676 The Antichrist’s deception already begins to take shape in the world every time the claim is made to realize within history that messianic hope which can only be realized beyond history through the eschatological judgment. The Church has rejected even modified forms of this falsification of the kingdom to come under the name of millenarianism,577 especially the “intrinsically perverse” political form of a secular messianism.578
677 The Church will enter the glory of the kingdom only through this final Passover, when she will follow her Lord in his death and Resurrection.579 The kingdom will be fulfilled, then, not by a historic triumph of the Church through a progressive ascendancy, but only by God’s victory over the final unleashing of evil, which will cause his Bride to come down from heaven.580 God’s triumph over the revolt of evil will take the form of the Last Judgment after the final cosmic upheaval of this passing world.581
1048 " We know neither the moment of the consummation of the earth and of man, nor the way in which the universe will be transformed. The form of this world, distorted by sin, is passing away, and we are taught that God is preparing a new dwelling and a new earth in which righteousness dwells, in which happiness will fill and surpass all the desires of peace arising in the hearts of men."641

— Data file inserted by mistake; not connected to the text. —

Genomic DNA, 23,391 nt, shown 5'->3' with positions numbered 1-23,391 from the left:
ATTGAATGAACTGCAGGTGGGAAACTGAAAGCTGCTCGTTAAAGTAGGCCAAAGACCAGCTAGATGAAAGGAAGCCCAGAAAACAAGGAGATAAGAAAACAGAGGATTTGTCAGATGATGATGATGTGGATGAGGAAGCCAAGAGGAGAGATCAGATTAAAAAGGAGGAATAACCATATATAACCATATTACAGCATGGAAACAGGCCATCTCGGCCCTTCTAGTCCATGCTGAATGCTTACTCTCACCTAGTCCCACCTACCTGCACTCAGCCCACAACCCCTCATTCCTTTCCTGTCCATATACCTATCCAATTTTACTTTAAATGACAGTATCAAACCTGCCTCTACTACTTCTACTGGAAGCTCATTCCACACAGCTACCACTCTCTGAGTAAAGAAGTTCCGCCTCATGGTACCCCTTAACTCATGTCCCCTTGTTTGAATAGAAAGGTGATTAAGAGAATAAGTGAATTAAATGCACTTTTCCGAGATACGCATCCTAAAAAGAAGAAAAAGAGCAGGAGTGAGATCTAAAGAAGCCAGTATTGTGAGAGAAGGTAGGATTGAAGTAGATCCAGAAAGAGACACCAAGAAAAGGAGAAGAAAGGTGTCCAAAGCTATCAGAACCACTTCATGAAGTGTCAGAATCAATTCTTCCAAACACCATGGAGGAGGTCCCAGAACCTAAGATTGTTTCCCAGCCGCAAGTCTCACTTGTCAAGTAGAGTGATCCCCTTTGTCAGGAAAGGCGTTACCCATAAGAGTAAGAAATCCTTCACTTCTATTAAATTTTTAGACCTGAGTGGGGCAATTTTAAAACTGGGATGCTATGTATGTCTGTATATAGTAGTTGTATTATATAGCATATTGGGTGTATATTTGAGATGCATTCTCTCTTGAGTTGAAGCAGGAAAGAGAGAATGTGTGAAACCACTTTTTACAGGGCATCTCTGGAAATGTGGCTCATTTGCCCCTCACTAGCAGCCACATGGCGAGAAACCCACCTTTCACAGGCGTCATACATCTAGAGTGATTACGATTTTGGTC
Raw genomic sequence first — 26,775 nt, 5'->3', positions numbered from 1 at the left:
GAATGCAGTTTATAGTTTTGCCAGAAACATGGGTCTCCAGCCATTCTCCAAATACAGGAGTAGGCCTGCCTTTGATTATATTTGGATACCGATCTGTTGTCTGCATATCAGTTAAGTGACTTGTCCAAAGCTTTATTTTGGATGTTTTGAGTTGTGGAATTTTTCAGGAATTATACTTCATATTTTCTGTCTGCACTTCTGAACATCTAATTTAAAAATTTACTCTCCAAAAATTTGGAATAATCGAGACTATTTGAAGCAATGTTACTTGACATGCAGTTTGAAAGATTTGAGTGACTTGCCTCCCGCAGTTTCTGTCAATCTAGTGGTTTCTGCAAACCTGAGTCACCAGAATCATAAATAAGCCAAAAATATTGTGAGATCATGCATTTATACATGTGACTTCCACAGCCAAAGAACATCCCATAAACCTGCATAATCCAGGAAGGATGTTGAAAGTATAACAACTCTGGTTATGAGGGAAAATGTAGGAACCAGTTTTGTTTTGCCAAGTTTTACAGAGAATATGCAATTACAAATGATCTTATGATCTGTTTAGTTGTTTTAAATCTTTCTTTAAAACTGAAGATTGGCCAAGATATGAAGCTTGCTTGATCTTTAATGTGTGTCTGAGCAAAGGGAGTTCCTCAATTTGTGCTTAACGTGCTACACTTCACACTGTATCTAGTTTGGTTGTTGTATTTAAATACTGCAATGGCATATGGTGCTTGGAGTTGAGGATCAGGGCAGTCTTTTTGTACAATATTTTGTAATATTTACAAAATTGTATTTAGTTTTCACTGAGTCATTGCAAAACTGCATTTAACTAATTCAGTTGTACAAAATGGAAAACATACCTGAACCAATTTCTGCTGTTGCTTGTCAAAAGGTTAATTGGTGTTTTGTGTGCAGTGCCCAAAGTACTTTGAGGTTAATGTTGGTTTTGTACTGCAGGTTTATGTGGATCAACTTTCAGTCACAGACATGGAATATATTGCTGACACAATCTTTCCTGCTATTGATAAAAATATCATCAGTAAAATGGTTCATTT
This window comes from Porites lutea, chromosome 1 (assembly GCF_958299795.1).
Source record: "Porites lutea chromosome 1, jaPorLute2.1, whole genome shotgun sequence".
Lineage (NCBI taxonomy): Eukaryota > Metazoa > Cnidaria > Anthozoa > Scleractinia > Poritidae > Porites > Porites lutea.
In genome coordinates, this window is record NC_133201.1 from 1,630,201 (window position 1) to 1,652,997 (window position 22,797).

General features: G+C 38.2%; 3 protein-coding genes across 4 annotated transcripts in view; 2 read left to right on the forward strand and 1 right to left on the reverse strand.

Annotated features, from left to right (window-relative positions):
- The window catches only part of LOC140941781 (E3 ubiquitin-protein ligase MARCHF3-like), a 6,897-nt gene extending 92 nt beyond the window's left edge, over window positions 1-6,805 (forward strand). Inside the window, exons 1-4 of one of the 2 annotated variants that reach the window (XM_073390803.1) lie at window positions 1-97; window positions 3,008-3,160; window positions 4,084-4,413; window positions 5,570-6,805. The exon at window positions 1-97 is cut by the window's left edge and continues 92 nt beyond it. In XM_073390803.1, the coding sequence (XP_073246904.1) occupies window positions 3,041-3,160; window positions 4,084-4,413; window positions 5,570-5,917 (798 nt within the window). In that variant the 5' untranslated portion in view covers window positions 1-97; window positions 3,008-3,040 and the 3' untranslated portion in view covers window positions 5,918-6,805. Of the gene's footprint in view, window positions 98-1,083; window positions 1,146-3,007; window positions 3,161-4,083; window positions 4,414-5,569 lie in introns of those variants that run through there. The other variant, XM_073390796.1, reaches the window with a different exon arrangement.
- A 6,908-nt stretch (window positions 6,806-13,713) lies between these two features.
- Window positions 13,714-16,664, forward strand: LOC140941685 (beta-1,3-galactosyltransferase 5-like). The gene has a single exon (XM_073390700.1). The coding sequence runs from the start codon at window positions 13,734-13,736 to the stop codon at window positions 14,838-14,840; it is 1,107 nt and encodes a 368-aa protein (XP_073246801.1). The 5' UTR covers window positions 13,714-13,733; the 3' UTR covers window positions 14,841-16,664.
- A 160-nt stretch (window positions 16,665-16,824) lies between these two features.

1049 "Far from diminishing our concern to develop this earth, the expectancy of a new earth should spur us on, for it is here that the body of a new human family grows, foreshadowing in some way the age which is to come. That is why, although we must be careful to distinguish earthly progress clearly from the increase of the kingdom of Christ, such progress is of vital concern to the kingdom of God, insofar as it can contribute to the better ordering of human society."642
I think there’s been a misunderstanding here. “Bringing about God’s kingdom on earth” refers to God bringing the Second Coming, not secular messianism.
In any event, thanks for the helpful answers on the thread. I have done some further research including looking up what Fr. Hardon actually said, and some other stuff, and I think that first of all Fr. Hardon’s main objection was on another basis that’s more understandable, and that there are probably some significant issues here that aren’t Millenarism.
I appreciate everybody helping me to further understand these knotty issues.
I apparently misunderstood. But in any case, considering the OP, the Church teaches about a period of trial and persecution (the concept of “tribulation” fitting in at this point) before the end of the world, not a period of peace.
Humans, as well as the universe, has been wounded by sin. God will make us perfect. He will also reconstitute the universe and make it perfect again.
Actually, the “new heavens and new earth” become the New Jerusalem. So, the “new earth” is, in a certain sense, “the Promised Land.” The entirety of creation is the Temple, and in a sense, “Jerusalem”, rather than just one city on earth.